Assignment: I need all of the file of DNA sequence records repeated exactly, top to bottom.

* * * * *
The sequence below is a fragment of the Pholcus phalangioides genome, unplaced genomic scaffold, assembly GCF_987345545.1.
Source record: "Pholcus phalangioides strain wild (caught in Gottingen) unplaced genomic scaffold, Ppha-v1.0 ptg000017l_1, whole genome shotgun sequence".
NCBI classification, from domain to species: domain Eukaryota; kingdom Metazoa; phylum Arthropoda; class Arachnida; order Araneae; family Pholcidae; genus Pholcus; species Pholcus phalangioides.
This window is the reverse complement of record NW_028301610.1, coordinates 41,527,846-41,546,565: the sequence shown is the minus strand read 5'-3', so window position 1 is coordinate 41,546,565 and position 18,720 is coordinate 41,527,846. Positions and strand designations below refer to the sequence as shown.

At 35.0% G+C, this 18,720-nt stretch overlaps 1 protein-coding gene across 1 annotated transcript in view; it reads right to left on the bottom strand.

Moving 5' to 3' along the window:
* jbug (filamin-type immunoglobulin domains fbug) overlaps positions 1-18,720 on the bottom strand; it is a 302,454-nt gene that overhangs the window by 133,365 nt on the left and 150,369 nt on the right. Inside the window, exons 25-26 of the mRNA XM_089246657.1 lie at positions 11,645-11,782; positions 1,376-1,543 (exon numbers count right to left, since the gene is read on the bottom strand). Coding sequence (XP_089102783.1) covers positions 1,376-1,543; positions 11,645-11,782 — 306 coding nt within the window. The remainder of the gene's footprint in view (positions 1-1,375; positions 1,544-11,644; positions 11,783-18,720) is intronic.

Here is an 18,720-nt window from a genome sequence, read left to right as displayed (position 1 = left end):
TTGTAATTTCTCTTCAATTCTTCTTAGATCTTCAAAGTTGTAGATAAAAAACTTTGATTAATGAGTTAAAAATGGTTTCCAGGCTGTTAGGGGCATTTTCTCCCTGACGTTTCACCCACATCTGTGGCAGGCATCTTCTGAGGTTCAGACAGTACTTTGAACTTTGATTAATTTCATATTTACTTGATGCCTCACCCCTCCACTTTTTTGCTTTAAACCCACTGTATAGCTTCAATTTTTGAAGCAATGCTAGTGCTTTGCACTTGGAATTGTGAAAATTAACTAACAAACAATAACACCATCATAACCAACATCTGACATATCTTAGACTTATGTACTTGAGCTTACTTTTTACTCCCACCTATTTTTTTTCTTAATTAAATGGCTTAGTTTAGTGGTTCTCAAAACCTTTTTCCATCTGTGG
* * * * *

The sequence below is a fragment of the Pholcus phalangioides genome, unplaced genomic scaffold, assembly GCF_987345545.1.
Source record: "Pholcus phalangioides strain wild (caught in Gottingen) unplaced genomic scaffold, Ppha-v1.0 ptg000017l_1, whole genome shotgun sequence".
NCBI classification, from domain to species: domain Eukaryota; kingdom Metazoa; phylum Arthropoda; class Arachnida; order Araneae; family Pholcidae; genus Pholcus; species Pholcus phalangioides.
This window is the reverse complement of record NW_028301610.1, coordinates 41,527,846-41,546,565: the sequence shown is the minus strand read 5'-3', so window position 1 is coordinate 41,546,565 and position 18,720 is coordinate 41,527,846. Positions and strand designations below refer to the sequence as shown.

At 35.0% G+C, this 18,720-nt stretch overlaps 1 protein-coding gene across 1 annotated transcript in view; it reads right to left on the bottom strand.

Moving 5' to 3' along the window:
* jbug (filamin-type immunoglobulin domains fbug) overlaps positions 1-18,720 on the bottom strand; it is a 302,454-nt gene that overhangs the window by 133,365 nt on the left and 150,369 nt on the right. Inside the window, exons 25-26 of the mRNA XM_089246657.1 lie at positions 11,645-11,782; positions 1,376-1,543 (exon numbers count right to left, since the gene is read on the bottom strand). Coding sequence (XP_089102783.1) covers positions 1,376-1,543; positions 11,645-11,782 — 306 coding nt within the window. The remainder of the gene's footprint in view (positions 1-1,375; positions 1,544-11,644; positions 11,783-18,720) is intronic.

Here is an 18,720-nt window from a genome sequence, read left to right as displayed (position 1 = left end):
TTGTAATTTCTCTTCAATTCTTCTTAGATCTTCAAAGTTGTAGATAAAAAACTTTGATTAATGAGTTAAAAATGGTTTCCAGGCTGTTAGGGGCATTTTCTCCCTGACGTTTCACCCACATCTGTGGCAGGCATCTTCTGAGGTTCAGACAGTACTTTGAACTTTGATTAATTTCATATTTACTTGATGCCTCACCCCTCCACTTTTTTGCTTTAAACCCACTGTATAGCTTCAATTTTTGAAGCAATGCTAGTGCTTTGCACTTGGAATTGTGAAAATTAACTAACAAACAATAACACCATCATAACCAACATCTGACATATCTTAGACTTATGTACTTGAGCTTACTTTTTACTCCCACCTATTTTTTTTCTTAATTAAATGGCTTAGTTTAGTGGTTCTCAAAACCTTTTTCCATCTGTGG